The song gained global prominence in 1903 when representatives at the sixth Zionist Congress in Basel, Switzerland, protested the Uganda Proposal – a vote to establish a temporary Jewish state in East Africa – by singing the anthem, as settling anywhere other than the Land of Israel was betraying their cause (Zionists in favor of the proposal argued it would ensure their safety until they met their ultimate goal). "This move wasn't joyful or triumphant. It was a reprimand," Zev Levi explains on the Israel Story podcast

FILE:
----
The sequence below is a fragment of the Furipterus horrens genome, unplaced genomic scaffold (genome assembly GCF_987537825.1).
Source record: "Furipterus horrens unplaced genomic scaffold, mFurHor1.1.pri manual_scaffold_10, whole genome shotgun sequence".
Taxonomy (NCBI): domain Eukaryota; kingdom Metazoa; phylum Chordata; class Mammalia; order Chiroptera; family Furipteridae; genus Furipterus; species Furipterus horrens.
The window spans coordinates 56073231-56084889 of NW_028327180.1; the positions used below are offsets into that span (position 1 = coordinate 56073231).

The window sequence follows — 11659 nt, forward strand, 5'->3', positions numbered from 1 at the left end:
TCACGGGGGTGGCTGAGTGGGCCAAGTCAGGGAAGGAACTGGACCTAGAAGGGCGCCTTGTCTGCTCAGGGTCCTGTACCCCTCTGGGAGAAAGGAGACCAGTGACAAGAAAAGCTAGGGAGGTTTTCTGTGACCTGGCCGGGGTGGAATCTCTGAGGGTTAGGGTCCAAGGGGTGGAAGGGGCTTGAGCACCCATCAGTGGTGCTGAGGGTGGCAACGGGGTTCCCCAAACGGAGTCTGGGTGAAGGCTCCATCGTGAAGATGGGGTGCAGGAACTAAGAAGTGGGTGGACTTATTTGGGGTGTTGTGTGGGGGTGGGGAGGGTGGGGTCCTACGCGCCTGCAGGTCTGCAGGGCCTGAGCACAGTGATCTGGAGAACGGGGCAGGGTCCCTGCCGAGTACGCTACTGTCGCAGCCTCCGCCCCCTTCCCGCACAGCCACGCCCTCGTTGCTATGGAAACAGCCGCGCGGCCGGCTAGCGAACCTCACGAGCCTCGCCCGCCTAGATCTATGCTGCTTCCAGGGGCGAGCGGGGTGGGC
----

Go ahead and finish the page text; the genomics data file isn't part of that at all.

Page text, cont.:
. "They sang Ha'tikvah to remind their peers of one of its lines, 'ayin letziyon tzofia' – 'the eye looks towards Zion.' And by doing so, a Hebrew poem, penned by a misfit and stuck to a random Romanian tune, became the unlikely political anthem of a country that didn't yet exist.
Pretty quickly, 'Ha'tikvah' transformed from a Zionist anthem into a global Jewish one. Synagogues printed it in collections of piyutim
and read it during services. Publishing houses included it in Passover hagadot
, right along with the local national anthem."